Charge state: for most isolated neutral and anionic PAHs, the band position is found between 3.24 to 3.30 μm (in emission, with a redshift, this range is modified to 3.25−3.35 μm), in agreement with the positions of this band for astronomical observations and with those for #1 and #4. On the other hand, this range moves toward shorter wavelengths (3.21 to 3.25 μm) for PAH-cations. As stated in Seok et al. (2012), because PAH features from C-H modes at 3.3 and 11.3 μm bands are stronger than PAH features from C=C modes at 6.2 and 7.7 μm bands, PAHs in SNR N49 are dominantly neutral.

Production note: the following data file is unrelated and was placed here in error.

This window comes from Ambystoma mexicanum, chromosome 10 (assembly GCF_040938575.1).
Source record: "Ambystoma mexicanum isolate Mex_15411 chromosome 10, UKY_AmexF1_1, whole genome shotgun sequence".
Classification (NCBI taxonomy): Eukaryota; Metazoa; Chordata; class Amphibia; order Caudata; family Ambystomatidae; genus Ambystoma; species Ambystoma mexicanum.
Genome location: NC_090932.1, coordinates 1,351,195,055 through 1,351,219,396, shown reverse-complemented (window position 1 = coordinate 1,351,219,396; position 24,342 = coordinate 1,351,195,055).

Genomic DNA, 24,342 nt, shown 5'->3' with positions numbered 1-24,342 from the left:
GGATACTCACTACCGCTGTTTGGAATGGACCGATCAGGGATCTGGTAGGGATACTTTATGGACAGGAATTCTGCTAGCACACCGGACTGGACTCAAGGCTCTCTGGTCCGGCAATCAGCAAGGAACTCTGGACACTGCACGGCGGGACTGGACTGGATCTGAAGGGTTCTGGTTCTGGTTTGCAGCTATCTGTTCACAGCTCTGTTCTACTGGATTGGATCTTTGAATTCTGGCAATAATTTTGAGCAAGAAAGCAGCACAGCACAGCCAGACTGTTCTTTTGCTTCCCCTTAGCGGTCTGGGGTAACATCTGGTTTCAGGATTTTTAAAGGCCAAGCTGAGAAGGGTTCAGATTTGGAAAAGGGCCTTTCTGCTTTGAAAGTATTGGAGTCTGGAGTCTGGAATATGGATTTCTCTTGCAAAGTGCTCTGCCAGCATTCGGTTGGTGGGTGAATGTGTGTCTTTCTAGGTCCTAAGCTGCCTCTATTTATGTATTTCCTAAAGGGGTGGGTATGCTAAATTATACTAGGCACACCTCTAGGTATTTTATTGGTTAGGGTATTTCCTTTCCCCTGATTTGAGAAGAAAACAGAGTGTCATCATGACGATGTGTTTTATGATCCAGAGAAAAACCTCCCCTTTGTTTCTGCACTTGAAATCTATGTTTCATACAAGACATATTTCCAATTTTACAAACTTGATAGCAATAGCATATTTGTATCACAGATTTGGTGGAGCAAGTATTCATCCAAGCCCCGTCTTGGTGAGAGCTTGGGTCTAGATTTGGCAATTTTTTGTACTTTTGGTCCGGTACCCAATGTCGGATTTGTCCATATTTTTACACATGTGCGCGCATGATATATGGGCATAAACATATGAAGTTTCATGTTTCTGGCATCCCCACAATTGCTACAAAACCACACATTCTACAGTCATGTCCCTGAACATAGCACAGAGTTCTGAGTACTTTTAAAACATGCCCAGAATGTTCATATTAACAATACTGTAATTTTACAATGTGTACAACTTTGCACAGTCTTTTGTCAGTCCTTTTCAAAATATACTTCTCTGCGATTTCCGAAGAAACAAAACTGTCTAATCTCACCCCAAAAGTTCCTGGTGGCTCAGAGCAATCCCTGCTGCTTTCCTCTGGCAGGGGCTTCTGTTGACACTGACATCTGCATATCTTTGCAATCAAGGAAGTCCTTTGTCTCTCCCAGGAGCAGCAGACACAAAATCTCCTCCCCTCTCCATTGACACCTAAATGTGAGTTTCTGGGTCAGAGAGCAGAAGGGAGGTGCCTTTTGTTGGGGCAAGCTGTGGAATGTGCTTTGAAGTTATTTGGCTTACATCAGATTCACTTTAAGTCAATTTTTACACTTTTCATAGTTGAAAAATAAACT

Molecular size: for the PAH size, we found that the interstellar emission at 3.3 μm band is is generated by the smallest PAHs while the largest PAHs cause the longer-wavelength PAH bands (Allamandola et al. 1989; Schutte et al. 1993; van Diedenhoven et al. 2004). In agreement with this view, heating of HACs results in the formation of large aromatic units (aromatization). Consequently, the shorter-wavelength PAH band at 3.3 μm band has a blueshift while the longer-wavelength PAH band at 6.2 μm has a redshift, as listed in Table 2 for samples #2 and #3. The 3.3 μm band moves from 3.298 μm for the original HAC, sample #2, to shorter wavelengths at 3.287 μm for #3 (703 K) while conversely, the 6.2 μm band moves from 6.28 μm for #2 to longer wavelengths at 6.35 μm for #3 (703 K).